By Rachel Birdsell
When I was young and spending more time in a church pew than was necessary, I learned that Jesus commanded his followers to eat his flesh and drink his blood. I always thought it was pretty creepy, and having it explained that Jesus meant it symbolically didn’t make it any less creepy. It also meant that once a month I had to choke down a paper-flavored wafer washed down with some cheap grape juice. I was always jealous of the Catholics because they got to have wine for their communion, and I suspected their wafers were taco flavored. I also wondered if they got to go back for seconds on the premise of being more pious than the adherents who only went up for one round of snacks.
It seems as though Jesus is still commanding his followers to take a bite out of him, but he’s upgraded to cheese puffs, grilled cheese sandwiches and most recently a tortilla. Anthony Ruiz of San Antonio is one of the newest in a long list of people who are the proud owners of a food that supposedly bears the resemblance of Jesus. Anthony’s miraculous tortilla manifestation occurred when he managed to burn a tortilla so badly part of it looked like charcoal. Anthony is hoping to sell his burnt, Jesus tortilla for some big bucks because he’s behind on a few bills. How conveniently serendipitous. I’m not saying that I think Anthony put butter in the shape of a bearded man before he burned his tortilla; I’m saying that I think Anthony used a small torch or wood burning tool to burn Jesus into his tortilla.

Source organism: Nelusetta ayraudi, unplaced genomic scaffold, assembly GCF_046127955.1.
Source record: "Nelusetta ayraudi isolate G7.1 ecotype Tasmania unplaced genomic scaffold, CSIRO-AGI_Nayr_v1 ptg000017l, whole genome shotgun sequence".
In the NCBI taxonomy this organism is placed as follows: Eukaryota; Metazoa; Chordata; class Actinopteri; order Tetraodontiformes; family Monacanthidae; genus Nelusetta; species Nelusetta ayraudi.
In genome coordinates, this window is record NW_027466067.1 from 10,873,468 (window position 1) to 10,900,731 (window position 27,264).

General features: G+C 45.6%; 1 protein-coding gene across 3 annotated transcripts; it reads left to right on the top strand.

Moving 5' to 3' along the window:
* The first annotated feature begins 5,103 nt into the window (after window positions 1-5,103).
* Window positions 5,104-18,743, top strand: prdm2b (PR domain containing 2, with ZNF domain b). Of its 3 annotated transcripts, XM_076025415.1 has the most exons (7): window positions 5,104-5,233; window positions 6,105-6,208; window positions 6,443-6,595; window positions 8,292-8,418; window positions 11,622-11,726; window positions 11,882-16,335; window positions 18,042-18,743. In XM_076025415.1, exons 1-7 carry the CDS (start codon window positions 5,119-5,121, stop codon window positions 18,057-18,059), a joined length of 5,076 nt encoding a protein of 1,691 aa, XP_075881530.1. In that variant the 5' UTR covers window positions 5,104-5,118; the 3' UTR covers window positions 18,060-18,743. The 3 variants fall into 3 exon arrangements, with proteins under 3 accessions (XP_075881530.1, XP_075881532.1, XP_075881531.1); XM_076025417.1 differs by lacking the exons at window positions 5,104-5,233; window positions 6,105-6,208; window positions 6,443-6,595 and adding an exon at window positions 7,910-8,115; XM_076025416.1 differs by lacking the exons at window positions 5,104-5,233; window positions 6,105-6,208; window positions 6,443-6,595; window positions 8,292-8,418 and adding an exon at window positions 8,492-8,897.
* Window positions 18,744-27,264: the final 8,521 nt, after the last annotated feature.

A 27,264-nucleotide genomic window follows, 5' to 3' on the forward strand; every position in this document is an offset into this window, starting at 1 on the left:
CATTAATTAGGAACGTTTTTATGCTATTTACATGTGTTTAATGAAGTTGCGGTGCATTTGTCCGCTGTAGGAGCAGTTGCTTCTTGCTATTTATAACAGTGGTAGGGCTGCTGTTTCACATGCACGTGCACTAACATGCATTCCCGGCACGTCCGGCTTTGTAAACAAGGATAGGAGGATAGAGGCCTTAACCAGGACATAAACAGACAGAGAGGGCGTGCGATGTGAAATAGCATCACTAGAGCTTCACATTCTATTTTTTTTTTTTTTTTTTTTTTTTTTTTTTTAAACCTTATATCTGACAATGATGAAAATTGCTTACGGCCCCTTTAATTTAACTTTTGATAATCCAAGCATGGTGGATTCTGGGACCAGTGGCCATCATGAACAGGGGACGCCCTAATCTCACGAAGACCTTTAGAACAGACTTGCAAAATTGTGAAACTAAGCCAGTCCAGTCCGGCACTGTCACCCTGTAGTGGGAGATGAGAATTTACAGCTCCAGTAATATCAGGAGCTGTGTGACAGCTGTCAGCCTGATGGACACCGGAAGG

I’m not sure what kind of condition you have to have to believe that Jesus would resort to making himself known by showing up in foodstuffs. I think that a more logical choice would be for him to show up in places that he’s really needed, like churches. And why is it whenever there’s a case of pareidolia, if the image is remotely man-like, it’s always Jesus? Why can’t the bearded guy be Charles Darwin, Charles Manson or some other Charles with facial hair?
Maybe I don’t understand the phenomenon because I’ve never had Jesus show up in my food. I once cut an eggplant and thought the seeds spelled god, but upon closer inspection it was gid. I couldn’t figure out any philosophical meaning to the word gid, so I just made some eggplant Parmesan out of it. More logically, I probably don’t understand the phenomenon of seeing Jesus in my food because I’m not delusional.
I suppose there’s an infinitesimal chance that I’m wrong and one day I’ll be digging into some shrimp etouffee only to find Jesus smiling up at me. If that happens, I’m going to try and talk him into jumping into my water and turning it into some merlot. That would be a communion that would put the Catholic’s taco wafers to shame.
Rachel Birdsell is a freelance writer and artist. You can email her at firstname.lastname@example.org or find her at facebook.com/RachelABirdsell.